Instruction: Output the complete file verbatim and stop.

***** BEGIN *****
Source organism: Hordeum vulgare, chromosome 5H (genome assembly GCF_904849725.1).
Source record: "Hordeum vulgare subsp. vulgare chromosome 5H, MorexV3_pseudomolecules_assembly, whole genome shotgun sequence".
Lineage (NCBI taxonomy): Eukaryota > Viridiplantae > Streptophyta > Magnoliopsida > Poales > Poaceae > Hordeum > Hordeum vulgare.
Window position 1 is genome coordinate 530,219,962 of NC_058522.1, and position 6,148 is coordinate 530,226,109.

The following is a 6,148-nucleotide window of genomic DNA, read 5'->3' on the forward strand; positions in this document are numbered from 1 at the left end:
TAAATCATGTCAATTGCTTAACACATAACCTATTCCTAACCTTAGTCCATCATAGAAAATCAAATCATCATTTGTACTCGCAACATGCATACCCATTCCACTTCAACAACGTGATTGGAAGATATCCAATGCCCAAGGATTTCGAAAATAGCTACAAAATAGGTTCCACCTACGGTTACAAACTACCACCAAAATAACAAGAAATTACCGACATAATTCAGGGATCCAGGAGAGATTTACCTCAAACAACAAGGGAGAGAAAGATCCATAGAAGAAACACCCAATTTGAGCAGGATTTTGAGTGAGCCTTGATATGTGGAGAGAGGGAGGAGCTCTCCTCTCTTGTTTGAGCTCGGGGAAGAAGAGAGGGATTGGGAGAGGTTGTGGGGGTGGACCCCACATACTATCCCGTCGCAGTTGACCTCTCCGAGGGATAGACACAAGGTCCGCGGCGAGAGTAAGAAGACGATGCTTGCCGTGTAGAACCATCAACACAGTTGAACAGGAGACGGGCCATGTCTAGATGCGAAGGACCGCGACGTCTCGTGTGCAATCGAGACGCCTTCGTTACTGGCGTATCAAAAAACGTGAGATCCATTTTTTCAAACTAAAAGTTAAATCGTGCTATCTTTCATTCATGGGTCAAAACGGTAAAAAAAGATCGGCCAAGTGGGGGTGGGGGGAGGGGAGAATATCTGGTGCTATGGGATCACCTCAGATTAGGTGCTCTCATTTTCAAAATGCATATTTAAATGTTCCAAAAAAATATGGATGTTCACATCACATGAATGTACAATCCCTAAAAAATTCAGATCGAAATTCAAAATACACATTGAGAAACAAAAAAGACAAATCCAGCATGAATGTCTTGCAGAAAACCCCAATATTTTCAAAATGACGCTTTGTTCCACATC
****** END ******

Source organism: Hordeum vulgare, chromosome 5H (genome assembly GCF_904849725.1).
Source record: "Hordeum vulgare subsp. vulgare chromosome 5H, MorexV3_pseudomolecules_assembly, whole genome shotgun sequence".
Lineage (NCBI taxonomy): Eukaryota > Viridiplantae > Streptophyta > Magnoliopsida > Poales > Poaceae > Hordeum > Hordeum vulgare.
Window position 1 is genome coordinate 530,219,962 of NC_058522.1, and position 6,148 is coordinate 530,226,109.

The following is a 6,148-nucleotide window of genomic DNA, read 5'->3' on the forward strand; positions in this document are numbered from 1 at the left end:
TAAATCATGTCAATTGCTTAACACATAACCTATTCCTAACCTTAGTCCATCATAGAAAATCAAATCATCATTTGTACTCGCAACATGCATACCCATTCCACTTCAACAACGTGATTGGAAGATATCCAATGCCCAAGGATTTCGAAAATAGCTACAAAATAGGTTCCACCTACGGTTACAAACTACCACCAAAATAACAAGAAATTACCGACATAATTCAGGGATCCAGGAGAGATTTACCTCAAACAACAAGGGAGAGAAAGATCCATAGAAGAAACACCCAATTTGAGCAGGATTTTGAGTGAGCCTTGATATGTGGAGAGAGGGAGGAGCTCTCCTCTCTTGTTTGAGCTCGGGGAAGAAGAGAGGGATTGGGAGAGGTTGTGGGGGTGGACCCCACATACTATCCCGTCGCAGTTGACCTCTCCGAGGGATAGACACAAGGTCCGCGGCGAGAGTAAGAAGACGATGCTTGCCGTGTAGAACCATCAACACAGTTGAACAGGAGACGGGCCATGTCTAGATGCGAAGGACCGCGACGTCTCGTGTGCAATCGAGACGCCTTCGTTACTGGCGTATCAAAAAACGTGAGATCCATTTTTTCAAACTAAAAGTTAAATCGTGCTATCTTTCATTCATGGGTCAAAACGGTAAAAAAAGATCGGCCAAGTGGGGGTGGGGGGAGGGGAGAATATCTGGTGCTATGGGATCACCTCAGATTAGGTGCTCTCATTTTCAAAATGCATATTTAAATGTTCCAAAAAAATATGGATGTTCACATCACATGAATGTACAATCCCTAAAAAATTCAGATCGAAATTCAAAATACACATTGAGAAACAAAAAAGACAAATCCAGCATGAATGTCTTGCAGAAAACCCCAATATTTTCAAAATGACGCTTTGTTCCACATC